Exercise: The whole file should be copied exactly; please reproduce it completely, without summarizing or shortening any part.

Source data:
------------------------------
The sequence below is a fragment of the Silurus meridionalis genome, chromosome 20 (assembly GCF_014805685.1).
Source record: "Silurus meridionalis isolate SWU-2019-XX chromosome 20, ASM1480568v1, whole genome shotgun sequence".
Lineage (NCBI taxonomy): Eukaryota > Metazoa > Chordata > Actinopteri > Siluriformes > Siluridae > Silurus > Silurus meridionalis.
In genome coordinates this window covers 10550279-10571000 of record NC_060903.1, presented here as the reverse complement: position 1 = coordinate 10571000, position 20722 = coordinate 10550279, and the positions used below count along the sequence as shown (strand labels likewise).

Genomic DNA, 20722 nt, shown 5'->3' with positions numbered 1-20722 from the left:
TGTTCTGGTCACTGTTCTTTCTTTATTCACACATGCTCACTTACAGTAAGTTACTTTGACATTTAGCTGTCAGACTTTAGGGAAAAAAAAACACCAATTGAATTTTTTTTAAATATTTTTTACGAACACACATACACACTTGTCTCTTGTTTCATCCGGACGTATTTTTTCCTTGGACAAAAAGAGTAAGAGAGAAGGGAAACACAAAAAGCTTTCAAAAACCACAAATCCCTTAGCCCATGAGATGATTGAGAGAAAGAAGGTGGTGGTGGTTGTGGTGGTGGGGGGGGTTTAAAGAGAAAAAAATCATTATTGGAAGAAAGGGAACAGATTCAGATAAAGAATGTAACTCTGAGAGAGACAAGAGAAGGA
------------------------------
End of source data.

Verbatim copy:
The sequence below is a fragment of the Silurus meridionalis genome, chromosome 20 (assembly GCF_014805685.1).
Source record: "Silurus meridionalis isolate SWU-2019-XX chromosome 20, ASM1480568v1, whole genome shotgun sequence".
Lineage (NCBI taxonomy): Eukaryota > Metazoa > Chordata > Actinopteri > Siluriformes > Siluridae > Silurus > Silurus meridionalis.
In genome coordinates this window covers 10550279-10571000 of record NC_060903.1, presented here as the reverse complement: position 1 = coordinate 10571000, position 20722 = coordinate 10550279, and the positions used below count along the sequence as shown (strand labels likewise).

Genomic DNA, 20722 nt, shown 5'->3' with positions numbered 1-20722 from the left:
TGTTCTGGTCACTGTTCTTTCTTTATTCACACATGCTCACTTACAGTAAGTTACTTTGACATTTAGCTGTCAGACTTTAGGGAAAAAAAAACACCAATTGAATTTTTTTTAAATATTTTTTACGAACACACATACACACTTGTCTCTTGTTTCATCCGGACGTATTTTTTCCTTGGACAAAAAGAGTAAGAGAGAAGGGAAACACAAAAAGCTTTCAAAAACCACAAATCCCTTAGCCCATGAGATGATTGAGAGAAAGAAGGTGGTGGTGGTTGTGGTGGTGGGGGGGGTTTAAAGAGAAAAAAATCATTATTGGAAGAAAGGGAACAGATTCAGATAAAGAATGTAACTCTGAGAGAGACAAGAGAAGGA